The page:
6 Reasons Christmas Is Bad for the Environment

A planet Christmas tree ornament

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Christmas is the most wonderful time of the year—well, maybe not according to environmentalists. Along with love and magic, the holiday season often comes with eco-unfriendly decor, consumerism, and lots of trash. Let’s look at some ways the holiday season negatively impacts the environment and discuss how you can have a green Christmas this year.

Decorations End Up in Landfills

Paper snowflakes and ornaments and tinsel, oh my! During the Christmas season, there’s no shortage of disposable decorations. Most stores ramp up their holiday marketing ahead of Christmas, just begging customers to indulge in the latest and greatest holiday-themed items to bring holiday cheer into their homes. Many of these items aren’t made to last, meaning only a year or two on your tree or walls before being tossed in the trash.

If your decoration isn’t compostable or recyclable (which includes almost all plastic items), it will head straight to the landfill to pollute the planet. From there, its components can leach into and contaminate the soil or make its way into the environment, negatively affecting wildlife.

When purchasing your Christmas decorations this year, think about how long your new item will last. Stick to decorations that are not only adorable but reusable. If you decide not to reuse an item, consider donating it, not trashing it.

Food From Afar Enlarges Your Carbon Footprint

The term “food miles” refers to the distance your food must travel to reach your plate. The higher the food miles, the larger the carbon footprint. Food that travels long distances means more fossil fuel-burning trucks, packaging, and sometimes chemicals to keep it looking fresh.

By contrast, eating local cuts these environmental concerns significantly. Plus, you’ll be supporting local businesses and farmers this Christmas. Want to up the ante? Choose local foods that are certified organic. That way, you’re ensuring the producer you got your food from avoids environmentally harmful pesticides.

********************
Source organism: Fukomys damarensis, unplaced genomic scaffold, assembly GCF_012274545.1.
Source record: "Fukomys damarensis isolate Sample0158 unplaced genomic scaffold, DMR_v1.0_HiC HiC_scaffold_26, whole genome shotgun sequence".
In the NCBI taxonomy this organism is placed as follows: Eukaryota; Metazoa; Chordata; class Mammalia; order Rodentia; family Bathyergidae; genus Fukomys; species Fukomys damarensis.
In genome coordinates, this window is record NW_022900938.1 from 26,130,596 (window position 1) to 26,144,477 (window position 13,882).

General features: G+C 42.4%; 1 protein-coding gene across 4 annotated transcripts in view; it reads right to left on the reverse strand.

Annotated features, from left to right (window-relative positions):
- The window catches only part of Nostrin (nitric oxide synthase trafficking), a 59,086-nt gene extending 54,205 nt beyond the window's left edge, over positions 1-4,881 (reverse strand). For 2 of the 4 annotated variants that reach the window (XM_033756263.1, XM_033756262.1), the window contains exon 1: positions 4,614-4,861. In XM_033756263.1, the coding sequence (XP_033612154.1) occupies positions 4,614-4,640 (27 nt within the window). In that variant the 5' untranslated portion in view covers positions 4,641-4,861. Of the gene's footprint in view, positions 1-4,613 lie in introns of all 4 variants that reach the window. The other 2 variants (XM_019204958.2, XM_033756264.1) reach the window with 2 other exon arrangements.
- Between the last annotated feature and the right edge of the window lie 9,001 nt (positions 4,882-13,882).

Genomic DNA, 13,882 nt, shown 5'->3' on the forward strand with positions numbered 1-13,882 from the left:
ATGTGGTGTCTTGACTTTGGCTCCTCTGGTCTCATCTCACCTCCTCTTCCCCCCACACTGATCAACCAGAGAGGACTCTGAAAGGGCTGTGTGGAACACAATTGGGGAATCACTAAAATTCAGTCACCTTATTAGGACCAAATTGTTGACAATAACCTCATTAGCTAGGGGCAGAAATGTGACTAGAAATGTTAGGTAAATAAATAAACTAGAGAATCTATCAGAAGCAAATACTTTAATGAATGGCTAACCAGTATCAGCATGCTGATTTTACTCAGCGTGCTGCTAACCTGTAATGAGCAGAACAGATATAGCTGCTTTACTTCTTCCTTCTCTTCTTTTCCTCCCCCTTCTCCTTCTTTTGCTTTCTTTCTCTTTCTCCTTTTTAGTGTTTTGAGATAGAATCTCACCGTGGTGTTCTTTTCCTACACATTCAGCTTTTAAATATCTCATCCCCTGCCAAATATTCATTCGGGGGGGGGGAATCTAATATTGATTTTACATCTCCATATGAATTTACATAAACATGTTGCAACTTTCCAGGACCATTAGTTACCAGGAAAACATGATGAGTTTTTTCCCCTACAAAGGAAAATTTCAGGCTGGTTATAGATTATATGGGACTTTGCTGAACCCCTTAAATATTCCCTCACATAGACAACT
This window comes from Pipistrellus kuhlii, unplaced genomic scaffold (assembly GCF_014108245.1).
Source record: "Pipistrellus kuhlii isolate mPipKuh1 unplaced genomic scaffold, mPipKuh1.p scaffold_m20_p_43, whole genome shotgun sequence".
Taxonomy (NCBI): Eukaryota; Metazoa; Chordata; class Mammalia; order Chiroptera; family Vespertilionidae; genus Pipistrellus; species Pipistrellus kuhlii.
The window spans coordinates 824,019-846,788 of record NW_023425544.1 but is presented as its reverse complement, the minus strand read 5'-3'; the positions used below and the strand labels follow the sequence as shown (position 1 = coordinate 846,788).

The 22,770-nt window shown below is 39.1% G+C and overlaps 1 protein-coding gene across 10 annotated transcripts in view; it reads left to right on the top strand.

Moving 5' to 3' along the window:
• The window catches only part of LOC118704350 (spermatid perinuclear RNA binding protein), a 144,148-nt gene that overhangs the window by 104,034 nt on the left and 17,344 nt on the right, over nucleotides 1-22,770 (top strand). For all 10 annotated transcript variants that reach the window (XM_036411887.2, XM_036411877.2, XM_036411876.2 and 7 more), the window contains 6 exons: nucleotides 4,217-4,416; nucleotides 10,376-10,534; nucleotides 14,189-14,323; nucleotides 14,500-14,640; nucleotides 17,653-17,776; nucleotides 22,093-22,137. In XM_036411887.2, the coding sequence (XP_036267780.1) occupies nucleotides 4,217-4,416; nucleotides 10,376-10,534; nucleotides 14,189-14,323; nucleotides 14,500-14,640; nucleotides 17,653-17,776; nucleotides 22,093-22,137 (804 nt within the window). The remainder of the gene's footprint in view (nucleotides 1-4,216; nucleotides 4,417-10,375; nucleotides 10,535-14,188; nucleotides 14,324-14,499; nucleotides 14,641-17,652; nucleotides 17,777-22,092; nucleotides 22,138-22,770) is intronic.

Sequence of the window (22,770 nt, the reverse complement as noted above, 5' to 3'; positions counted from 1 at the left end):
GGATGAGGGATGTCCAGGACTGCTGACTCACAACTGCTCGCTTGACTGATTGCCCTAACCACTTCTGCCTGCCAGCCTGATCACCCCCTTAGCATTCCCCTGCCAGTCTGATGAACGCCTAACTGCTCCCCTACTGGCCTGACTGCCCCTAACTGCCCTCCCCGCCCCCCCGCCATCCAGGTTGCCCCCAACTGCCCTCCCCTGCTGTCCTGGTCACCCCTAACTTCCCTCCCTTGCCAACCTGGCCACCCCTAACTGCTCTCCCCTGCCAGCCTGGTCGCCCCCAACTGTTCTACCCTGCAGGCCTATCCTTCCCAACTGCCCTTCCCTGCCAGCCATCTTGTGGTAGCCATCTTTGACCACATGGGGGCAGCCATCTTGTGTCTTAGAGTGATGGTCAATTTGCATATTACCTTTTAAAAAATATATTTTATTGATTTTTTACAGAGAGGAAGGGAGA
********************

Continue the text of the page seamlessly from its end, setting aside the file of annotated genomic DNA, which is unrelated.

Traveling Burns Fossil Fuels

Whether you’re traveling by plane, train, or automobile, you’re burning fossil fuels. Of all the transportation methods, flying is the least eco-friendly. According to the EPA, a round-trip flight across the U.S. generates about 20 percent of the greenhouse gases that your car emits over an entire year. Opt to stay home this holiday season to save on energy and fuel consumption. If you can’t avoid traveling, consider purchasing carbon offsets to soften the environmental blow.

Single-Use Wrapping Paper Galore

Are gifts really gifts without wrapping? That might be up for debate, but one thing isn’t—wrapping paper creates a lot of waste. Many times, wrapping paper is used once only to be torn apart and tossed in the trash. An easy way to reduce waste and green your Christmas celebrations is to use reused or reusable gift wrap. Using old newspaper is an easy way to accomplish this. Or you can impress your friends and family by wrapping their gifts in the beautiful fabric wrapping method, furoshiki.

Turning Up the Heat Isn’t Good for the Planet

As the temperatures decline, we tend to reach for the thermostat. Environmentalists will urge you to resist that temptation. According to the EPA, the energy used in the average house is responsible for twice as many greenhouse gas emissions as the average car. You can reduce the greenhouse gas emissions that contribute to global warming and shrink your personal carbon footprint by using less energy at home. Because heating and cooling account for a huge chunk of home energy use, resisting the urge to adjust the dial will help you reduce your home energy use significantly.

When the temperatures dip below your comfort zone, reach for a warm blanket instead of turning up the heat. Follow these steps to save even more energy at home.

We Waste a Lot During the Holidays

Food, plastics, water—you name it, Americans waste it. If not disposed of properly, our waste finds its way into ecologically-damaging landfills and even the environment itself.

Both land and ocean are full of pollution, so reducing waste is crucial. You can reduce your solid waste by buying less things (experience gifts for the win), shopping local, and sticking to reusable products. Composting your organic matter, like coffee grounds and leftover food, can also help you reduce your holiday waste. When you toss your organic waste into the trash bin, it ends up in a landfill where it decomposes and produces methane, a greenhouse gas 26 times more potent than carbon dioxide.

If you haven’t already, invest in a compost bin.